Wonderful, Frustrating, Incarnate: Reflections From a Catholic Convert
Last May, I wrote about my own decision to convert to Catholicism. As a follow-up to that post I’d like to share my reflections on my Confirmation in the Catholic Church, and the important insight I gained from a life-long Catholic.
A couple of weeks after our RCIA class joined the church, we gathered for a dinner reception. After we enjoyed a sumptuous meal—-and perhaps gained a pound or two each–our parish priest stood up and asked us all to reflect upon the Easter Vigil Mass. What was it about that experience that touched us and stayed with us?
When it came to my turn, I didn’t talk about the beauty of the liturgy-—I’d attended several Easter Vigils as an Episcopalian—-or the experience of being confirmed—-as powerful as that was. Others had talked about those subjects already. Instead, I shared what my wife—-who was also my sponsor—-said when we returned to the pews:
“Welcome to the most wonderful and the most frustrating club in the world.”
The room erupted in laughter.
“I laughed too,” I said. “But then I thought about it and I realized that she was right. We’re all human, which means that though we are made in the Image of God we will always come up short of that Image. We are fallen, we are sinful—-close enough to God to see what we should be but at the same time so far away that we will never come close to closing that gap on our own–but we are also the Body of Christ. The Holy Spirit dwells among us and within us, as a community, as a church. That is an amazing gift, a gift beyond words.”
“So tonight I would like express how overjoyed I am to be a part of the most wonderful and the most frustrating club in the world.”
This is the only thing the church can be. Like the Word become flesh, Jesus Christ, the church shares in the immense frustration of our humanity, and in the infinitely greater wonder of his divinity. Through the Incarnation, our humanity became his humanity, and through the Cross and the Resurrection, his divinity has become and is becoming our divinity. This is the Mystery of Faith: what the Orthodox call Theosis, Catholics call Purgation, and Methodists call Sanctification. God became Man, living, dying, and rising to new life, in order to transform each of us and all of us more and more into the Image of God.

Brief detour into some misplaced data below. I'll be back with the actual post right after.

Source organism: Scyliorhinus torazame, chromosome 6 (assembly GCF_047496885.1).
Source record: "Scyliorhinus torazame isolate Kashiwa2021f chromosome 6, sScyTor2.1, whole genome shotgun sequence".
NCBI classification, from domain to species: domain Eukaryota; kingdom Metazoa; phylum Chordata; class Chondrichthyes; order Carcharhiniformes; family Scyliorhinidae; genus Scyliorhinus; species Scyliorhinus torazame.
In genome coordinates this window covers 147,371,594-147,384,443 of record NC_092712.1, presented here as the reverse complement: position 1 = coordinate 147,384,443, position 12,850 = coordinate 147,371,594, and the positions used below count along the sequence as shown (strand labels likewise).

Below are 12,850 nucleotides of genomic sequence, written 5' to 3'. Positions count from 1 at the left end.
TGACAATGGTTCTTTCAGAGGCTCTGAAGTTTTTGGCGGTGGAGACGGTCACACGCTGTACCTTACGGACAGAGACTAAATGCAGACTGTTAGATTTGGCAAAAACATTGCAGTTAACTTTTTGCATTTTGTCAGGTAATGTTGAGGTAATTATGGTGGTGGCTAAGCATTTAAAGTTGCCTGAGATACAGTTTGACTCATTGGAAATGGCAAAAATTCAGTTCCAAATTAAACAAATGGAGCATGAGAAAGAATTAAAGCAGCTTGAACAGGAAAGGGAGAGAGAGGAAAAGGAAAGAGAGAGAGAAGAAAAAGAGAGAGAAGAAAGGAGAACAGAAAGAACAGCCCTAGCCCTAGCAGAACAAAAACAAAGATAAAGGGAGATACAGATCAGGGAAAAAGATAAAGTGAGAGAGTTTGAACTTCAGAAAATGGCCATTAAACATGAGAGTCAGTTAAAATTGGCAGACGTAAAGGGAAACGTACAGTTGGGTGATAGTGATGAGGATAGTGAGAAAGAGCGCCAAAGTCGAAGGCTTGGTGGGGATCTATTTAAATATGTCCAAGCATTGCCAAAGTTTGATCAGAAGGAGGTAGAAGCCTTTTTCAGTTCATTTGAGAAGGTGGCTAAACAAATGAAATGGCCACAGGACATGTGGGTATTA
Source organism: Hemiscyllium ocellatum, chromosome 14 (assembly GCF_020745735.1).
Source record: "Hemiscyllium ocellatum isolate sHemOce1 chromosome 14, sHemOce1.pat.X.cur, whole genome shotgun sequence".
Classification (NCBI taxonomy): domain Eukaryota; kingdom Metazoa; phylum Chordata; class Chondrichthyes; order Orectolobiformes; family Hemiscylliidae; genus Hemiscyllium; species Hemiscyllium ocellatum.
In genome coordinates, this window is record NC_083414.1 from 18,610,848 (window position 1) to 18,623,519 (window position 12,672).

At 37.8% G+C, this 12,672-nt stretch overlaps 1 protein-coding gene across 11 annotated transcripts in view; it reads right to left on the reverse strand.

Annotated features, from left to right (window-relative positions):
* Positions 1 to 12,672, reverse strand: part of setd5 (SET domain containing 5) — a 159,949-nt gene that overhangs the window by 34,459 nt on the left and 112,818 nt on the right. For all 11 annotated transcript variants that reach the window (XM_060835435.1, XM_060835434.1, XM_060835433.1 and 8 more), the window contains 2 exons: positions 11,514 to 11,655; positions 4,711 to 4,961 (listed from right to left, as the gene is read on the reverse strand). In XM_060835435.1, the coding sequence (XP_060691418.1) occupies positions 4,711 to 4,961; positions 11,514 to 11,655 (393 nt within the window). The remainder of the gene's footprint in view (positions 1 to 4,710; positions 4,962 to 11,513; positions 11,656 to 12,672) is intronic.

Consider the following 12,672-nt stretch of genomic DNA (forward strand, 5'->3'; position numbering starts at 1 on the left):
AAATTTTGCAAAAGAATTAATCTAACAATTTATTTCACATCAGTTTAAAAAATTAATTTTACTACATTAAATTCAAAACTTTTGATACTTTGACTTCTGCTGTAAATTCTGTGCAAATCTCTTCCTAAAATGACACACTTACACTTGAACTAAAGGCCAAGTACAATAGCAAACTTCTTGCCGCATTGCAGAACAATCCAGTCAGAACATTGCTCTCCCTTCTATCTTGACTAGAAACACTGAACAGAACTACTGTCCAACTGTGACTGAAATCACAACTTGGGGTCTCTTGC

But, as St. Paul notes, the glass is still dark. That is why the same visible church that has produced war, persecution, inquisition, prejudice, and oppression has also produced peace, love, forgiveness, humility, and self-sacrifice. The same visible church that gave the world tyrannical popes, bishops, cardinals, and kings has also given the world many more saints both known and unknown–along with some of the greatest art, music, philosophy, theology, and literature that the world has even known.
All the human-inspired frustration is more than countered by all the divinely-inspired wonder.
And you, my Protestant brothers and sisters, must recognize much of the same frustration and wonder in your own church communities. After all, we are joined to Christ and to each other by our common baptism. And this may sound irreverent–I don’t mean it so–but lately at least, I’m seeing the Catholic Church as The Church in part because it is at the same time the most frustrating and most wonderful of all churches. No matter what frustration you can cite in your own communities, I sincerely believe I can come up with worse, And no matter what wonders you can cite in your own communities, I sincerely believe I can come up with better.
An unusual boast, but to quote St. Paul “Whoever boasts, should boast in the Lord.*” And in his Church.
The Body of Christ, the Communion of Saints, the One, Holy, Catholic, and Apostolic Church in the depths of its humanity and the heights of its holiness is truly the most frustrating and most wonderful community in the world.
*1 Corinthians 1:31 (NAB)